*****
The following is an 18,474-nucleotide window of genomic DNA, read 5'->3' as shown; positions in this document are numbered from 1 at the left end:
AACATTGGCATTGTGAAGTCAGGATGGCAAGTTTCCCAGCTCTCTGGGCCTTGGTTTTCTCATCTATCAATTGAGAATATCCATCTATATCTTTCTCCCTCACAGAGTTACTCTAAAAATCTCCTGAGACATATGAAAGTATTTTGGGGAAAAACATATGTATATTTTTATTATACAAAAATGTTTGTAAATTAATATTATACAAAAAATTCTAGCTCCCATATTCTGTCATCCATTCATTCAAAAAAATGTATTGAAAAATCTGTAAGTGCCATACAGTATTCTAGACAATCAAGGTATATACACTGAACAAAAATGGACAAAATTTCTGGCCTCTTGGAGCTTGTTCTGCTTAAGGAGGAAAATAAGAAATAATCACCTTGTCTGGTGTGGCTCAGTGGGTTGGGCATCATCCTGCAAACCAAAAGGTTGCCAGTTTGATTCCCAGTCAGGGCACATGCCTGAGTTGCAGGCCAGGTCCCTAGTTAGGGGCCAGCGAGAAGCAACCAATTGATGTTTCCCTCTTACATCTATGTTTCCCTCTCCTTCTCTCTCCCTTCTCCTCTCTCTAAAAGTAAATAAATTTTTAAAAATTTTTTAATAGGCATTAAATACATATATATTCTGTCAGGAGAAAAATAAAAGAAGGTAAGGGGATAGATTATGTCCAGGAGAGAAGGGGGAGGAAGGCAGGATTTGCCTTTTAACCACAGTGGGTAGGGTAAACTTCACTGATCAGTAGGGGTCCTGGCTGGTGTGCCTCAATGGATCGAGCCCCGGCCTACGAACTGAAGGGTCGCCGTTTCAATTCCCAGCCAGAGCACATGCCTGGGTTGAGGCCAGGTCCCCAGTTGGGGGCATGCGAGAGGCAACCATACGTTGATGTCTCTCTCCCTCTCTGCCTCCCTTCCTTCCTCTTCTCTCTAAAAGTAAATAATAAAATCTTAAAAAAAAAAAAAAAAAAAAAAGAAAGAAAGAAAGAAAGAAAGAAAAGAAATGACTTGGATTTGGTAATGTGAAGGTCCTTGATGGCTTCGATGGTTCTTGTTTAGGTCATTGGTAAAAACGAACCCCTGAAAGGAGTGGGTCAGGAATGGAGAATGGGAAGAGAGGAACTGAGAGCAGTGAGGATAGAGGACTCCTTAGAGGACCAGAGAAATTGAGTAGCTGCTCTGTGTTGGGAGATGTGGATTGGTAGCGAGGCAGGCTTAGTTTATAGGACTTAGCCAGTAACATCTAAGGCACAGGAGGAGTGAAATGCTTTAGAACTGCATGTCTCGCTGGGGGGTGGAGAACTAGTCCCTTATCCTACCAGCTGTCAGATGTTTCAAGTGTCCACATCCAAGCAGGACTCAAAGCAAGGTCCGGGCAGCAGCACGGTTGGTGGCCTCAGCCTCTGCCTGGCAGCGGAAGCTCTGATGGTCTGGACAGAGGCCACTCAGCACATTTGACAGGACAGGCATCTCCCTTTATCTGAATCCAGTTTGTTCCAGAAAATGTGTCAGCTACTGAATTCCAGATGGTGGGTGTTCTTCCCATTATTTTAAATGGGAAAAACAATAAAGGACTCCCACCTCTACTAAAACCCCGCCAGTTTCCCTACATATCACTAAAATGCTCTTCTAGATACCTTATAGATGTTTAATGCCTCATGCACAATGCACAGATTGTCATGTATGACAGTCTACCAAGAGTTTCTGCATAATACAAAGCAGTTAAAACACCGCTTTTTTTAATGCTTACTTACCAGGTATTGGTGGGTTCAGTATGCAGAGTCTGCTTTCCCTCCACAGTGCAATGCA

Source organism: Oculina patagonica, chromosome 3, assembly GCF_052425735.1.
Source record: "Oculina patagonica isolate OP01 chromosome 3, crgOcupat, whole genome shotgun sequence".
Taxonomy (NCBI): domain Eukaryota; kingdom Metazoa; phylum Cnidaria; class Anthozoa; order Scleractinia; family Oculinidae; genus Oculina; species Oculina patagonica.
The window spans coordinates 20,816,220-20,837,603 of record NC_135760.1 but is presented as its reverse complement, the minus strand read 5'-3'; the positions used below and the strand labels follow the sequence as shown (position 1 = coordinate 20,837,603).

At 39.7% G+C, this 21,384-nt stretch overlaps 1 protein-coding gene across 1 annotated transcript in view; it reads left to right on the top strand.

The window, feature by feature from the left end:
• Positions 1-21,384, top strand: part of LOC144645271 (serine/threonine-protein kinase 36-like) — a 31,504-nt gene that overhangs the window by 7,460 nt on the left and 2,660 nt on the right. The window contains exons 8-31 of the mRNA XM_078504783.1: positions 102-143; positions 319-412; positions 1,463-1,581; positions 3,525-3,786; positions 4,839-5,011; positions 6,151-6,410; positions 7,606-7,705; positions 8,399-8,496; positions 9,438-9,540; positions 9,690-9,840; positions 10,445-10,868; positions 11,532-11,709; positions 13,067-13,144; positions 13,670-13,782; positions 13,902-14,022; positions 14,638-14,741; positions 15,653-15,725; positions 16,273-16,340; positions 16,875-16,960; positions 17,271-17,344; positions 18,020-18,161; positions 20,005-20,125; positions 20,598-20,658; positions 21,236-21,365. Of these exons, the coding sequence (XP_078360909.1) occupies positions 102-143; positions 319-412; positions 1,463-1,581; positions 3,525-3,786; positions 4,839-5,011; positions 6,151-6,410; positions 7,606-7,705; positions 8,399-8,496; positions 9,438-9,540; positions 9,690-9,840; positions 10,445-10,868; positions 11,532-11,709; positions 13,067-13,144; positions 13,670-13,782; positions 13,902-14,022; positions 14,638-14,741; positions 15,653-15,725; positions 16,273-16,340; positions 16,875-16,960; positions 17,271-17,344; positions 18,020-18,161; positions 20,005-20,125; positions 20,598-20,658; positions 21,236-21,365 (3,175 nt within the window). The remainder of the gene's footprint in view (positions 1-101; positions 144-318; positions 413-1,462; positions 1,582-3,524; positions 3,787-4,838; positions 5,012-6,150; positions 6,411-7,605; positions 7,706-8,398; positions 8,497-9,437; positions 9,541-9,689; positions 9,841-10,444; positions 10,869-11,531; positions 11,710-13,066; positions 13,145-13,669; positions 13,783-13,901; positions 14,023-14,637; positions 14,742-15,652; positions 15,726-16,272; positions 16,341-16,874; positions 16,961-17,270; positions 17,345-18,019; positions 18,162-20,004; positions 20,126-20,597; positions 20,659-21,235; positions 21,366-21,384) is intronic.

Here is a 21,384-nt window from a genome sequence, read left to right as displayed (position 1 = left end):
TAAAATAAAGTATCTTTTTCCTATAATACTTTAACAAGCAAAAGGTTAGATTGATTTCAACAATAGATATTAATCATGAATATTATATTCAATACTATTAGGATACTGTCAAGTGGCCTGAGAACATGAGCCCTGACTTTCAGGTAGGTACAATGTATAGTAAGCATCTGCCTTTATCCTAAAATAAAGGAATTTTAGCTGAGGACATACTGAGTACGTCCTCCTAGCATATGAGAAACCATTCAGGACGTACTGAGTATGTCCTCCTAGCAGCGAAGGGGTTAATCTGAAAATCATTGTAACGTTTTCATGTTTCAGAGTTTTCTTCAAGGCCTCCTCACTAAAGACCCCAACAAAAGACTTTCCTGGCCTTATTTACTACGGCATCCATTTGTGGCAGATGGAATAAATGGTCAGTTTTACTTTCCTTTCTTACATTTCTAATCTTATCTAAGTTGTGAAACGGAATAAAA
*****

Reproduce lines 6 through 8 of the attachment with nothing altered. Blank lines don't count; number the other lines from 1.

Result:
The window spans coordinates 20,816,220-20,837,603 of record NC_135760.1 but is presented as its reverse complement, the minus strand read 5'-3'; the positions used below and the strand labels follow the sequence as shown (position 1 = coordinate 20,837,603).

At 39.7% G+C, this 21,384-nt stretch overlaps 1 protein-coding gene across 1 annotated transcript in view; it reads left to right on the top strand.

The window, feature by feature from the left end: